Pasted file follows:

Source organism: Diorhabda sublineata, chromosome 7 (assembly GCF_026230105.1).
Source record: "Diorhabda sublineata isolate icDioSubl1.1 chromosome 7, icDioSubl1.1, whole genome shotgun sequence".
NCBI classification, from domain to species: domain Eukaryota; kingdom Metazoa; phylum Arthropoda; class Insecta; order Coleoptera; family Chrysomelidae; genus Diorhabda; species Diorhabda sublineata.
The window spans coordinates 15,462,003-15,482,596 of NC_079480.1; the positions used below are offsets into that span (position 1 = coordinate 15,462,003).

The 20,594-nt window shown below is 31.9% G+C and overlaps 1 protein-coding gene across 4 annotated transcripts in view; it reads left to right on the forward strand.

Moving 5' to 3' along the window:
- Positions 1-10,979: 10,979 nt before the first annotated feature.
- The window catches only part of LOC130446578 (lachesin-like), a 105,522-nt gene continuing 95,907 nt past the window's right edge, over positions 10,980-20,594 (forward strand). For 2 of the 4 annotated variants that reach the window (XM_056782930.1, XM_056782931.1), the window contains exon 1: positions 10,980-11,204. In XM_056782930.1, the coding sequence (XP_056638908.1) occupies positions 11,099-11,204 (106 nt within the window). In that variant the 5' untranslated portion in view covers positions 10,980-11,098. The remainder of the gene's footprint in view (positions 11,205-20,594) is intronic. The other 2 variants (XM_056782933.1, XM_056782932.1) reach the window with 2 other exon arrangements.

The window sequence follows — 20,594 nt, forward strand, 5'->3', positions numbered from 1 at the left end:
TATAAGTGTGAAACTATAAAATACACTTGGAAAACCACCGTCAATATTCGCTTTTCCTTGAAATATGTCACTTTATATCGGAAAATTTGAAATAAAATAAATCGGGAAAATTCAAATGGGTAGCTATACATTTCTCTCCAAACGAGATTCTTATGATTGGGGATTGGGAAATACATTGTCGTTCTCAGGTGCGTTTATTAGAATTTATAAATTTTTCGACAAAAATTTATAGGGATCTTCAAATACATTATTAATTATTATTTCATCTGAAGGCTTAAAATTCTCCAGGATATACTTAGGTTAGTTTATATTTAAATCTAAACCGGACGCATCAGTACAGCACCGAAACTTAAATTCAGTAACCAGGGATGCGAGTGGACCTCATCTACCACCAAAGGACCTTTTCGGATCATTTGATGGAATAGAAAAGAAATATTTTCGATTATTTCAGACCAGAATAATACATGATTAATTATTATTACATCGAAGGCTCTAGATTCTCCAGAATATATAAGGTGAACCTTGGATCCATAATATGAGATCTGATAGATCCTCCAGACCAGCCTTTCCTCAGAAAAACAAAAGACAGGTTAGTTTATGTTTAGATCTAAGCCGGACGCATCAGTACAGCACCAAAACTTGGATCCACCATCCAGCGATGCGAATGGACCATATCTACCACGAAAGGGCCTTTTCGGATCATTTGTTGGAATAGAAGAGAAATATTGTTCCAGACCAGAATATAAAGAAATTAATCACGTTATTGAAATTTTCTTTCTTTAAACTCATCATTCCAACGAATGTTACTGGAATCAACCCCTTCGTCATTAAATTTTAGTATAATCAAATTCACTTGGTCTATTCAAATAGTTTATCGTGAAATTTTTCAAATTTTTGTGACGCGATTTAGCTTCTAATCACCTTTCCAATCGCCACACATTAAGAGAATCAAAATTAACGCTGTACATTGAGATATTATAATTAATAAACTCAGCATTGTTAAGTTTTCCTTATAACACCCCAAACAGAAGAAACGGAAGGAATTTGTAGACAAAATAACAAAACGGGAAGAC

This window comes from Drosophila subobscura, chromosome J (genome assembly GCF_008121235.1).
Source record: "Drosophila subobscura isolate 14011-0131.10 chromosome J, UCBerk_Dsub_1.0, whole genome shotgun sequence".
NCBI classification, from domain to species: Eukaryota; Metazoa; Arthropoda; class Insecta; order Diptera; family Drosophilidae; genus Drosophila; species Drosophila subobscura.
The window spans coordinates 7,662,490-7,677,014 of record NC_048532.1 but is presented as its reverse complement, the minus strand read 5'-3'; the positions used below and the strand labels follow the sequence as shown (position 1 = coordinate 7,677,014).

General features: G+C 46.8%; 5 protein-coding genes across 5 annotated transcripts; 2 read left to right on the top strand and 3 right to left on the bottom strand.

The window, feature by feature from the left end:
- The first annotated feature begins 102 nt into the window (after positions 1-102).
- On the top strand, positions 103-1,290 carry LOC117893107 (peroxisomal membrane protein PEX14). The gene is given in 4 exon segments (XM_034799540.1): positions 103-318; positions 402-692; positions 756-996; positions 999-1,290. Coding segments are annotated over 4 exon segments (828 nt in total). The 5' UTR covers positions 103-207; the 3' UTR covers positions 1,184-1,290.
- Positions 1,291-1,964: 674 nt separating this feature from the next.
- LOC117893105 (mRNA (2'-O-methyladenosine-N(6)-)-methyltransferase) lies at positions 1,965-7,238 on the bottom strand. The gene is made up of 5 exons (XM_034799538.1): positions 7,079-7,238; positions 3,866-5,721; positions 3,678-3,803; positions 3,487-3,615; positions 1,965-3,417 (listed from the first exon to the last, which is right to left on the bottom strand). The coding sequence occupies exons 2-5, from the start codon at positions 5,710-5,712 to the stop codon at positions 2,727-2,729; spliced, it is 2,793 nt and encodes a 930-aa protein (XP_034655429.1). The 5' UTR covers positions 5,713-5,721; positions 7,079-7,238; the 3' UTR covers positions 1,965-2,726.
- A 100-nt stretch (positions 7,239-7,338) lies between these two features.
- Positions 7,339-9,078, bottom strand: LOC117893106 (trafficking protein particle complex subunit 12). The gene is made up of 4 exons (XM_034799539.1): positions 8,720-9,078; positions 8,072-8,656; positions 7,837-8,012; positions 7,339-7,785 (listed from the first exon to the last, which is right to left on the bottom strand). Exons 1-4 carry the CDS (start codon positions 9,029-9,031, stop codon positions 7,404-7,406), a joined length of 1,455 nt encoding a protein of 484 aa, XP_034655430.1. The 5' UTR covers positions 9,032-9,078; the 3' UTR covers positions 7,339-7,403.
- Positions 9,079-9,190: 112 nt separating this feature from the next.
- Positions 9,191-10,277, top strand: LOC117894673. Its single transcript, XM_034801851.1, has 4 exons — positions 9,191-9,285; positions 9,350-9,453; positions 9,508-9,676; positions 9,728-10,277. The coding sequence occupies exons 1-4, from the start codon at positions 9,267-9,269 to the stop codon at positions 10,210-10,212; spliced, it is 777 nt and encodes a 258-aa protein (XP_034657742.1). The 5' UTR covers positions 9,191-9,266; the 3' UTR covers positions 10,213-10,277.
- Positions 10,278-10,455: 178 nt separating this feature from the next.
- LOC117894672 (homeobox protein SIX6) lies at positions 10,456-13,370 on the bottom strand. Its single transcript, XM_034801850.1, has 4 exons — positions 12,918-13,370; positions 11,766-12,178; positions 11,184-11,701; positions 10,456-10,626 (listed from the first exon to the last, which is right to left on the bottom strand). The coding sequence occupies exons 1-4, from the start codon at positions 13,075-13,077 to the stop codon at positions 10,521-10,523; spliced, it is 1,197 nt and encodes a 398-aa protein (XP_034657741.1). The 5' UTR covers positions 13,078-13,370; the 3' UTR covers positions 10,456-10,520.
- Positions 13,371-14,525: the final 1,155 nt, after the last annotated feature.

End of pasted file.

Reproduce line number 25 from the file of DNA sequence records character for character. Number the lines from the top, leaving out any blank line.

- Positions 10,278-10,455: 178 nt separating this feature from the next.